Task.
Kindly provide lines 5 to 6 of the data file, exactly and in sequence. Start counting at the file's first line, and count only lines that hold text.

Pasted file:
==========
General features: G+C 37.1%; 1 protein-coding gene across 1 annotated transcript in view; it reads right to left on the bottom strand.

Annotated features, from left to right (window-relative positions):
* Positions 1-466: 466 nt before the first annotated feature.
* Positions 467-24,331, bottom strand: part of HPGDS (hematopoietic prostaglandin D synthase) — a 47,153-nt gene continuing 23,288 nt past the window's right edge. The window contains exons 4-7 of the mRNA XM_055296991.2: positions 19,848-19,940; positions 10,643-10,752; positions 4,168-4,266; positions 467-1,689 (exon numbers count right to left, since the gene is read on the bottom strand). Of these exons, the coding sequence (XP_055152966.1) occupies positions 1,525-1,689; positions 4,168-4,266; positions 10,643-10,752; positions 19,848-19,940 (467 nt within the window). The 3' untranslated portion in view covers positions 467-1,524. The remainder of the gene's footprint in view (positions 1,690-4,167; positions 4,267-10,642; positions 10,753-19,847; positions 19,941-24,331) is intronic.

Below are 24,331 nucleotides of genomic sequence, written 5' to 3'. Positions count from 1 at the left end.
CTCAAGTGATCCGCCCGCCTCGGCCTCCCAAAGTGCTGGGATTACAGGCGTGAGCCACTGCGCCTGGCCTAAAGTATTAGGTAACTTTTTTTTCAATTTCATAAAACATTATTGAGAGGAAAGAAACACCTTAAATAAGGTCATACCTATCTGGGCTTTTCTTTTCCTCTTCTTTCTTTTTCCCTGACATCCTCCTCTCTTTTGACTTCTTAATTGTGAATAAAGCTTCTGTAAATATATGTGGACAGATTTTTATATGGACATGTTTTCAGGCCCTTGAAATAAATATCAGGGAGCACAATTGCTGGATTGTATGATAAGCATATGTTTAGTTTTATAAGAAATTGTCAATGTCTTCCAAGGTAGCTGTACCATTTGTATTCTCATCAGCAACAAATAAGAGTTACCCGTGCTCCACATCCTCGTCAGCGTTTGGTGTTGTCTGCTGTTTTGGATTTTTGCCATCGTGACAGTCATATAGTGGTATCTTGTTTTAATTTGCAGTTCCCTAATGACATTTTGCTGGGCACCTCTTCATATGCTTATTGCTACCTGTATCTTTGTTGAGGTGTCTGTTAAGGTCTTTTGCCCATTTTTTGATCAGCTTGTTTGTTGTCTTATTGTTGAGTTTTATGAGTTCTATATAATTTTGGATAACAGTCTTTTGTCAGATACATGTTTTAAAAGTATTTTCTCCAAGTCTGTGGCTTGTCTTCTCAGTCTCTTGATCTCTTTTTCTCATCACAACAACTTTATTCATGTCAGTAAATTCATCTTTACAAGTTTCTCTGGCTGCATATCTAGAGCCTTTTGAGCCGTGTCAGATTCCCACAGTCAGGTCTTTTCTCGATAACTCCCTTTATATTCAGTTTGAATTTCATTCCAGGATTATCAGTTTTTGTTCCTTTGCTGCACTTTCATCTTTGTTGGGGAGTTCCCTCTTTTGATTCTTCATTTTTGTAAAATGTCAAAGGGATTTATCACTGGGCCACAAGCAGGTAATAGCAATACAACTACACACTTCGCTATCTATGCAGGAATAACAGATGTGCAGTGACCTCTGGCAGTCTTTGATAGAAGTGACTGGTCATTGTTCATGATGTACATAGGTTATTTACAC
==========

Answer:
Below are 24,331 nucleotides of genomic sequence, written 5' to 3'. Positions count from 1 at the left end.
CTCAAGTGATCCGCCCGCCTCGGCCTCCCAAAGTGCTGGGATTACAGGCGTGAGCCACTGCGCCTGGCCTAAAGTATTAGGTAACTTTTTTTTCAATTTCATAAAACATTATTGAGAGGAAAGAAACACCTTAAATAAGGTCATACCTATCTGGGCTTTTCTTTTCCTCTTCTTTCTTTTTCCCTGACATCCTCCTCTCTTTTGACTTCTTAATTGTGAATAAAGCTTCTGTAAATATATGTGGACAGATTTTTATATGGACATGTTTTCAGGCCCTTGAAATAAATATCAGGGAGCACAATTGCTGGATTGTATGATAAGCATATGTTTAGTTTTATAAGAAATTGTCAATGTCTTCCAAGGTAGCTGTACCATTTGTATTCTCATCAGCAACAAATAAGAGTTACCCGTGCTCCACATCCTCGTCAGCGTTTGGTGTTGTCTGCTGTTTTGGATTTTTGCCATCGTGACAGTCATATAGTGGTATCTTGTTTTAATTTGCAGTTCCCTAATGACATTTTGCTGGGCACCTCTTCATATGCTTATTGCTACCTGTATCTTTGTTGAGGTGTCTGTTAAGGTCTTTTGCCCATTTTTTGATCAGCTTGTTTGTTGTCTTATTGTTGAGTTTTATGAGTTCTATATAATTTTGGATAACAGTCTTTTGTCAGATACATGTTTTAAAAGTATTTTCTCCAAGTCTGTGGCTTGTCTTCTCAGTCTCTTGATCTCTTTTTCTCATCACAACAACTTTATTCATGTCAGTAAATTCATCTTTACAAGTTTCTCTGGCTGCATATCTAGAGCCTTTTGAGCCGTGTCAGATTCCCACAGTCAGGTCTTTTCTCGATAACTCCCTTTATATTCAGTTTGAATTTCATTCCAGGATTATCAGTTTTTGTTCCTTTGCTGCACTTTCATCTTTGTTGGGGAGTTCCCTCTTTTGATTCTTCATTTTTGTAAAATGTCAAAGGGATTTATCACTGGGCCACAAGCAGGTAATAGCAATACAACTACACACTTCGCTATCTATGCAGGAATAACAGATGTGCAGTGACCTCTGGCAGTCTTTGATAGAAGTGACTGGTCATTGTTCATGATGTACATAGGTTATTTACAC